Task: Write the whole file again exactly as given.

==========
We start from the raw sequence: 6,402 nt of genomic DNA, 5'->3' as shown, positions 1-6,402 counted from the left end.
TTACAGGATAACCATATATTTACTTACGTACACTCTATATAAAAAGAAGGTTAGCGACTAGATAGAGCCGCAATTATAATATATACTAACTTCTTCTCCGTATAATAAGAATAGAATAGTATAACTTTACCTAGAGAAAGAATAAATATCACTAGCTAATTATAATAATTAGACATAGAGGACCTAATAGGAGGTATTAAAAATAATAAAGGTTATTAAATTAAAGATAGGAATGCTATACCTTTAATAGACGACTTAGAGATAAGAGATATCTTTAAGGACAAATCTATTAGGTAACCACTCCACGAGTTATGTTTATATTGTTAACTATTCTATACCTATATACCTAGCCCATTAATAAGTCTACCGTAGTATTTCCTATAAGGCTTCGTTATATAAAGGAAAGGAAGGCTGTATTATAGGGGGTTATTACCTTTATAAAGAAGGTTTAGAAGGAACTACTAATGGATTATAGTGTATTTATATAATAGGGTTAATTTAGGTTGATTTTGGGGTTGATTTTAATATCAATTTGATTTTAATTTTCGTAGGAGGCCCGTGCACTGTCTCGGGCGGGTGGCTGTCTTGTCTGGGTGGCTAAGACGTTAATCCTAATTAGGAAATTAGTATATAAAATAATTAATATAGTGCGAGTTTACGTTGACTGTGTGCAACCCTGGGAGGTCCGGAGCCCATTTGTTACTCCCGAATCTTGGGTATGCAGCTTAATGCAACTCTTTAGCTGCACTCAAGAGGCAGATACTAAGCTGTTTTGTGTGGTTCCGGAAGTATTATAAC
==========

We start from the raw sequence: 6,402 nt of genomic DNA, 5'->3' as shown, positions 1-6,402 counted from the left end.
TTACAGGATAACCATATATTTACTTACGTACACTCTATATAAAAAGAAGGTTAGCGACTAGATAGAGCCGCAATTATAATATATACTAACTTCTTCTCCGTATAATAAGAATAGAATAGTATAACTTTACCTAGAGAAAGAATAAATATCACTAGCTAATTATAATAATTAGACATAGAGGACCTAATAGGAGGTATTAAAAATAATAAAGGTTATTAAATTAAAGATAGGAATGCTATACCTTTAATAGACGACTTAGAGATAAGAGATATCTTTAAGGACAAATCTATTAGGTAACCACTCCACGAGTTATGTTTATATTGTTAACTATTCTATACCTATATACCTAGCCCATTAATAAGTCTACCGTAGTATTTCCTATAAGGCTTCGTTATATAAAGGAAAGGAAGGCTGTATTATAGGGGGTTATTACCTTTATAAAGAAGGTTTAGAAGGAACTACTAATGGATTATAGTGTATTTATATAATAGGGTTAATTTAGGTTGATTTTGGGGTTGATTTTAATATCAATTTGATTTTAATTTTCGTAGGAGGCCCGTGCACTGTCTCGGGCGGGTGGCTGTCTTGTCTGGGTGGCTAAGACGTTAATCCTAATTAGGAAATTAGTATATAAAATAATTAATATAGTGCGAGTTTACGTTGACTGTGTGCAACCCTGGGAGGTCCGGAGCCCATTTGTTACTCCCGAATCTTGGGTATGCAGCTTAATGCAACTCTTTAGCTGCACTCAAGAGGCAGATACTAAGCTGTTTTGTGTGGTTCCGGAAGTATTATAAC